Cuban government suppresses protests with baseball bats, internet outages

On Monday, the protests in Cuba continued. On Sunday, in more than a dozen cities, Cubans took to the streets to demand change. They said Cuba’s 62-year-old communist authoritarian political system’s inability to deal with the public health and economic crisis has resulted in lives lost. There is a shortage of food, medicines, and COVID-19 vaccines.

🔴Cuba #SOSCuba

Pro-democracy protestors in the Cuban town of Batabanó have seized control of the Young Communists headquarters. #CubaLibre #CubaLibre

— Gabriel Hébert-Røuillier (@Gab_H_R) July 12, 2021

The #PatriaOVida political movement against communist and socialist propaganda promoted #SOSCuba in a plea for help that they had hoped would reach the international community. Cuban President Miguel Díaz-Canel responded Monday morning by saying the “Cuban-American mafia” had paid “influencers.”

Díaz-Canel didn’t mention Lebanese-American Sarah Joe Chamoun, better known as porn star Mia Khalifa, by name. He did say that it appeared like “a certain artist with certain characteristics” was pressured into saying that he was a tyrant. In tweets directed to his account, she hurled insulting expletives at him.

“This government is not afraid. We are full of energy, we are full of enthusiasm although it hurts … It is hard what we are going through but we are convinced that we are going to face it and we are going to win,” Díaz-Canel said.

Reports that protests continue in #Cuba for a second day. #SOSCuba #PatriaYVida

— Marco Rubio (@marcorubio) July 12, 2021

Witnesses said Cuban police officers in civilian clothes were watching protesters. Some were armed with baseball bats. Protesters said Cuban authorities also caused internet outages to prevent videos and photos of the historic protests from being distributed around the world.

Opposition activists said COVID-19 patients are dying at home without treatment because hospitals are overwhelmed. During the news conference Monday, an official admitted to having challenges with hospital capacity. They report 6,750 coronavirus cases and 31 COVID-19 deaths since the pandemic started.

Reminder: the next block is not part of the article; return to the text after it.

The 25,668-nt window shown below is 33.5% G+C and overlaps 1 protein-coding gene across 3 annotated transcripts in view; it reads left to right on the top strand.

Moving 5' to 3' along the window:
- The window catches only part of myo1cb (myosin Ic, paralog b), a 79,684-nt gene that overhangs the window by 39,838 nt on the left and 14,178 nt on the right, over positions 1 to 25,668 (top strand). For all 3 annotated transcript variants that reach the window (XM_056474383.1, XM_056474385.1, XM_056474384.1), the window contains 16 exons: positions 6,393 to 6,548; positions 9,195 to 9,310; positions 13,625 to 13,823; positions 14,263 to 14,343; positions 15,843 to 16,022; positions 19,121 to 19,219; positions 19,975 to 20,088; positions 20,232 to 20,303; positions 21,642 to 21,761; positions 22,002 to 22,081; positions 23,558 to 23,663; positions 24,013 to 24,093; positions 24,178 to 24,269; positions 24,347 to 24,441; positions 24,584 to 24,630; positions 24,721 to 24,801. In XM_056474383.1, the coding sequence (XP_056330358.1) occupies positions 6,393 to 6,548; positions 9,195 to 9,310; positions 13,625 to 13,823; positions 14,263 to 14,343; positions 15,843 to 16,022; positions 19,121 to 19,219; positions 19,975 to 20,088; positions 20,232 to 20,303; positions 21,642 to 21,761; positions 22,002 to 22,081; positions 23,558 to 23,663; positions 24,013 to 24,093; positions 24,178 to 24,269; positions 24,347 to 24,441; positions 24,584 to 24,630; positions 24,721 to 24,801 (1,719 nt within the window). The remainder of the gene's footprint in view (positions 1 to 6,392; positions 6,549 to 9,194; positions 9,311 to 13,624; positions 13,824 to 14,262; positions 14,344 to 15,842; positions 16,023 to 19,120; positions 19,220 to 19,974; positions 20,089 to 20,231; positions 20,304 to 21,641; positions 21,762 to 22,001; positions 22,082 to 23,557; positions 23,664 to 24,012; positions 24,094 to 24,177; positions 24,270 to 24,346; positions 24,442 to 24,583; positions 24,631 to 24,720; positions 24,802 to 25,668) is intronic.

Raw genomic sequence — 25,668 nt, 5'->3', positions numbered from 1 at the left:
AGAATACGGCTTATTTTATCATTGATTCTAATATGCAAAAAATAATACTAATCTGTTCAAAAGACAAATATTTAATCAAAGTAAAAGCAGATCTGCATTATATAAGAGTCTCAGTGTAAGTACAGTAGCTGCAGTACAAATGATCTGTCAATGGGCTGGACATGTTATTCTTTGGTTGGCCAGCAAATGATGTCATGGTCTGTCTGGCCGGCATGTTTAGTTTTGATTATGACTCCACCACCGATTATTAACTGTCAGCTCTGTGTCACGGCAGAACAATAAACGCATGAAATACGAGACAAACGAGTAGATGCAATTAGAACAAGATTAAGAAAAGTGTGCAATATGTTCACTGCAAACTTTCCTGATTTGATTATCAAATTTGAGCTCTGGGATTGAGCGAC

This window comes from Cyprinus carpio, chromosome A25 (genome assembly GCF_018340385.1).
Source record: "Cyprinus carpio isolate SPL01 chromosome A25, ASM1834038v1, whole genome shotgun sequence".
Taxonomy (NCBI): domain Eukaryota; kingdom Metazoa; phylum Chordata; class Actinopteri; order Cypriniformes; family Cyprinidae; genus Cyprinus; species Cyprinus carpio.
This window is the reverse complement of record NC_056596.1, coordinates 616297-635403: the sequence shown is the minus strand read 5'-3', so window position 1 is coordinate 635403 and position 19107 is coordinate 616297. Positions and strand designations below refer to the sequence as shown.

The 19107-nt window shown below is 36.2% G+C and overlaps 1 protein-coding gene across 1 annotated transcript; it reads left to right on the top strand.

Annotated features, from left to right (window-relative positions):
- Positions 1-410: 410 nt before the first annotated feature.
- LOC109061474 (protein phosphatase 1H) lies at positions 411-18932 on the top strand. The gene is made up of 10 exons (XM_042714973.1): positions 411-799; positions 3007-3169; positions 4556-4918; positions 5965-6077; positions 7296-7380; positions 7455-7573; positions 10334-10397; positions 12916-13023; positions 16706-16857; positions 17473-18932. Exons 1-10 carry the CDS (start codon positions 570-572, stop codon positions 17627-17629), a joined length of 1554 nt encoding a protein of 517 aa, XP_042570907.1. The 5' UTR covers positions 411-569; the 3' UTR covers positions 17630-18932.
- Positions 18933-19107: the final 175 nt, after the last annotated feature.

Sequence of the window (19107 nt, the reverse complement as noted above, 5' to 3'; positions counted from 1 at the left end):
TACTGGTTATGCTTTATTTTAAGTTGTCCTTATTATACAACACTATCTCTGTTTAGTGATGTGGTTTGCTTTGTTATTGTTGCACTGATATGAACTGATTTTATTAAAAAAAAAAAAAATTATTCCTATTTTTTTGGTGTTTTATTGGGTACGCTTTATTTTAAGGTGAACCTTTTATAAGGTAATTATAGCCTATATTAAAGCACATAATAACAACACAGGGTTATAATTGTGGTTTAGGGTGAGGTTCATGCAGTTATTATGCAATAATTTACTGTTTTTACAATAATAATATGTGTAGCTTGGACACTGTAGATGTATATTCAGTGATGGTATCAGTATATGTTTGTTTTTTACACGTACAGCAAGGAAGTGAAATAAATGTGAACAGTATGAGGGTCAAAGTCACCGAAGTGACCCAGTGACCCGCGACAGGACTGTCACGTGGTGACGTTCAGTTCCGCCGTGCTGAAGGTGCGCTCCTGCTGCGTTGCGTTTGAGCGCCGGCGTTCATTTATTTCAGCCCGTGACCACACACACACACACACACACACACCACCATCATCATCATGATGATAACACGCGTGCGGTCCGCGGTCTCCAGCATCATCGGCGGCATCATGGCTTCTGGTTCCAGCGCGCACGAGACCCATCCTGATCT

Díaz-Canel said his administration was being honest and sat by as officials delivered reports to Cuban government media Monday. A Cuban economist said the island, just as many other countries around the world, was not prepared for the pandemic.

Others at the news conference said the pandemic worsened the effects of “the U.S. blockade.” The difficulties, Díaz-Canel said, came just as former President Donald Trump enforced additional sanctions. Some Cuban officials said that enforcing the U.S. embargo during the pandemic is “genocide.”

A public health official touted scientists on the island developed several COVID vaccines including the three-shot Abdala. The Mambisa and the Soberanas vaccines remain under development and there is an ongoing study in Camaguey, a Cuban official said during a news conference.

Protesters in Havana didn’t share government public health officials’ pride. There were acts of vandalism during a historic demonstration of discontent. Protesters met in front of Cuba’s Communist Party headquarters where The Associated Press reported officers detained about 20 protesters. Officials asked Cubans who support the government to go out to the streets and “fight.”

President Joe Biden released a statement Monday accusing the regime of corruption.

“The United States calls on the Cuban regime to hear their people and serve their needs at this vital moment rather than enriching themselves.”

Related social media (Expletives in Spanish)

For more about the situation in Cuba, visit Local 10 News’ “en español” page.

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